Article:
There are many ways for companies to allocate capital, and depending on their strategy, business model, and outlook for the industry they are active in, companies can make vastly differing decisions. Some prefer to make hefty payments to their shareholders via dividends and/or share repurchases, while others favor higher growth investment via either capital expenditures or by pursuing acquisitions of other businesses to bolster their own growth outlook.
Depending on an individual investor’s goals, it can make sense to focus on companies that employ capital allocation strategies that are consistent with one’s own goals, such as focusing on Dividend Aristocrats and other companies that are committed to raising their dividends if one is seeking a safe income stream for one’s retirement.
Alibaba (BABA), which is one of China’s largest tech companies, has so far not made dividend payments to its shareholders. Instead, the company has focused on enhancing its growth rates and improving its market position through heavy investments into its operations, as well as through an array of acquisitions.
In this article we will try to gauge the likelihood of dividend payments by Alibaba in the future, in order to find out whether the stock could become a suitable pick for income-oriented investors a couple of years down the road.
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Alibaba operates several businesses, the most important ones are its e-commerce platforms Alibaba.com, Tmall, and Taobao. Alibaba’s ecommerce business, which it calls core commerce, is oftentimes compared to that of Amazon, although its focus is a little different. Alibaba does not sell a lot of goods itself, it primarily focuses on providing a platform for other businesses to sell their goods on. This means that Alibaba’s operations are slimmer than those of Amazon, and Alibaba does not need to invest heavily into infrastructure such as warehouses.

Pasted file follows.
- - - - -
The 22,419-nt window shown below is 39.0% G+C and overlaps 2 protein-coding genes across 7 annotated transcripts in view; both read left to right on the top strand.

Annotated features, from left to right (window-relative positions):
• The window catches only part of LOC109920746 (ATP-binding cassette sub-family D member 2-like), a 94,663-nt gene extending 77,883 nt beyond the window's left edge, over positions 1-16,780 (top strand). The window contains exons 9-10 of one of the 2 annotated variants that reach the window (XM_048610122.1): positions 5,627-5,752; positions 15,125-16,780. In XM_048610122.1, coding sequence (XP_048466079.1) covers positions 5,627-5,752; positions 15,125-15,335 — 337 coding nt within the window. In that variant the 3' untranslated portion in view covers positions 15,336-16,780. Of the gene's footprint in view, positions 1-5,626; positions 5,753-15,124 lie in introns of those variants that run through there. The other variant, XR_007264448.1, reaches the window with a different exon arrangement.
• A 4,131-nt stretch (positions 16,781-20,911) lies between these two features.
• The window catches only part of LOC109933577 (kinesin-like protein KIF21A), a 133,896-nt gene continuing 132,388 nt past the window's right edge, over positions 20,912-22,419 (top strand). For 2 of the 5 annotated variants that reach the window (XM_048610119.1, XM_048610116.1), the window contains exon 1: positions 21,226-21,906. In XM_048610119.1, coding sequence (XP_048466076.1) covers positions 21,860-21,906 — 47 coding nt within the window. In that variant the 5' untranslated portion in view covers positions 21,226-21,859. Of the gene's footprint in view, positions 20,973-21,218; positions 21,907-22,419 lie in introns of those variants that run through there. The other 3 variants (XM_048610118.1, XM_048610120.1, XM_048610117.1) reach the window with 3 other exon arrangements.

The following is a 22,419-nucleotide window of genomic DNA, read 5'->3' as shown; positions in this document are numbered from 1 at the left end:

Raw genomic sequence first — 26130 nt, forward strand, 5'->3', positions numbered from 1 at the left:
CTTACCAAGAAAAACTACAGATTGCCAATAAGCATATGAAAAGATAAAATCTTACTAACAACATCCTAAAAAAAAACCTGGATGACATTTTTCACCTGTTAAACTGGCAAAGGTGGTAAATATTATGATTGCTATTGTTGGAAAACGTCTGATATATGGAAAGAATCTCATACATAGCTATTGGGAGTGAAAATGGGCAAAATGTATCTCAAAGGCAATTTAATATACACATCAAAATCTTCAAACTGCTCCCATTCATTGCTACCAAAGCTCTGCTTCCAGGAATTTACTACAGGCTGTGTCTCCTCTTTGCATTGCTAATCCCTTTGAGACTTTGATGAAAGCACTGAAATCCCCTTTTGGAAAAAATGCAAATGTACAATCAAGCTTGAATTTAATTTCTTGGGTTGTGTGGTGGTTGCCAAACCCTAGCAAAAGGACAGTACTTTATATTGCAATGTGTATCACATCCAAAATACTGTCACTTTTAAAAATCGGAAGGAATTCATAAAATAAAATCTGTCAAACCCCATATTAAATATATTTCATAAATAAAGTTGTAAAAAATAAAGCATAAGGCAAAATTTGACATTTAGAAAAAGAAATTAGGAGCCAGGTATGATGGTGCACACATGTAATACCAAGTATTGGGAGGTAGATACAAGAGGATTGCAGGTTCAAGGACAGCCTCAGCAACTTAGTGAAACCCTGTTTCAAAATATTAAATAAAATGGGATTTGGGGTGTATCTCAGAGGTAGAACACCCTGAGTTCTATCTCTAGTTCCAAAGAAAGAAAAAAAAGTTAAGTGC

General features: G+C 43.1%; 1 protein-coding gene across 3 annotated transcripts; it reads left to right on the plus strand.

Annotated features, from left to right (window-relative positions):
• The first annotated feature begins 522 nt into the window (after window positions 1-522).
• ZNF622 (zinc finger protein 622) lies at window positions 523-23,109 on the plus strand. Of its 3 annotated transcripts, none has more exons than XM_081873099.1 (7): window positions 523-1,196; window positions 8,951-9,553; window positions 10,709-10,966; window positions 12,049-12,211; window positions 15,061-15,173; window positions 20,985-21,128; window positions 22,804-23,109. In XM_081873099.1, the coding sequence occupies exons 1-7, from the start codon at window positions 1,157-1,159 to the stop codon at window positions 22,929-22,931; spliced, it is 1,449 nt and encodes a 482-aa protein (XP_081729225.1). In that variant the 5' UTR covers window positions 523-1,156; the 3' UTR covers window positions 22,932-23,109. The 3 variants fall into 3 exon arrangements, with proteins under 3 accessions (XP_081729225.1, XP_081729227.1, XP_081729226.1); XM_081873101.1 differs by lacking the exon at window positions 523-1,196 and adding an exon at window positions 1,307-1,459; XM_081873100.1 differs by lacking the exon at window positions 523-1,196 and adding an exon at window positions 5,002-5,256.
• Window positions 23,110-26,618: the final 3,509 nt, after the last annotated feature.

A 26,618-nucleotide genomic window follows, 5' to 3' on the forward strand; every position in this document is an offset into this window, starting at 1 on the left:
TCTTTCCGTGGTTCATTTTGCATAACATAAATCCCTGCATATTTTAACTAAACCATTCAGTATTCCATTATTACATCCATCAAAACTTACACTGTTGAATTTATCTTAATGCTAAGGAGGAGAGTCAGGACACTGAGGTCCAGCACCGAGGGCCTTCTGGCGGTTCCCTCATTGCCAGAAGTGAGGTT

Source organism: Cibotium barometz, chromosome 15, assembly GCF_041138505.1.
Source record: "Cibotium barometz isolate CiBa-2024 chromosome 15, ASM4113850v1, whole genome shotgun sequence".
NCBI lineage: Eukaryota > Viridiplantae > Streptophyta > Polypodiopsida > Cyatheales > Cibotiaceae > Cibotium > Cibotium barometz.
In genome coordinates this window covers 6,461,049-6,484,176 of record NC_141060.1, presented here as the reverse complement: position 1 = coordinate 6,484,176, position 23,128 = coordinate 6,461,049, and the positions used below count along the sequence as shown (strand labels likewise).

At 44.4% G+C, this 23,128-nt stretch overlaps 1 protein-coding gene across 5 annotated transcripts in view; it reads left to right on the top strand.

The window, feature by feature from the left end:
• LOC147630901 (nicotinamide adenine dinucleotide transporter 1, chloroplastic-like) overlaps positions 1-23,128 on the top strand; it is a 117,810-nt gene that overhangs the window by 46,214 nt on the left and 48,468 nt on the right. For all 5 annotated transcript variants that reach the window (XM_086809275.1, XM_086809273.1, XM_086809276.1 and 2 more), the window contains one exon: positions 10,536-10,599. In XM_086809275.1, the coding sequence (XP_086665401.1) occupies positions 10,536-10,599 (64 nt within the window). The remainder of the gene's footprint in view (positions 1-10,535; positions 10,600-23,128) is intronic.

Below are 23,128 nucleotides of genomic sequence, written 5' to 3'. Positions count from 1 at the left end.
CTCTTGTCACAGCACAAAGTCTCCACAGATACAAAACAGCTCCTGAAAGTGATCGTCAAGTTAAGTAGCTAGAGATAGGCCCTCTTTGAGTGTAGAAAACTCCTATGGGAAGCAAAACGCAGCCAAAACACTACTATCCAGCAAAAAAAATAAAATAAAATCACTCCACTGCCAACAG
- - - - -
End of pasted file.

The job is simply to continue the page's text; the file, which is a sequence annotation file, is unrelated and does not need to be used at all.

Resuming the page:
Alibaba provides other services on top of its core commerce offerings, including cloud computing and digital media offerings. Alibaba is one of the largest tech companies in China, sporting a market capitalization of $455 billion, which also makes Alibaba one of the largest tech companies globally.
Alibaba Is Focused On Growth
Like many other tech companies, Alibaba is focused on growing its business at a rapid pace. This has worked out very well for the company in the past, thanks to industry tailwinds for the e-commerce industry as a whole, combined with the fact that consumer spending in China and other Asian countries is growing rapidly. Thanks to China’s strong economic growth, the amount of Chinese consumers with middle class incomes has risen rapidly during the last decade, and forecasts see significant increases in average incomes and wealth levels during the next couple of years as well. This provides a strong backdrop of economic conditions for Alibaba’s e-commerce offerings in China and neighboring countries.
Source: Alibaba Investor Presentation
Alibaba’s strong growth outlook over the next couple of years is reflected in the company’s excellent revenue growth rate of 51% during the most recent quarter. Thanks to increasing user counts on its platforms and rising spend per user, Alibaba should be able to maintain strong growth rates over the next couple of years.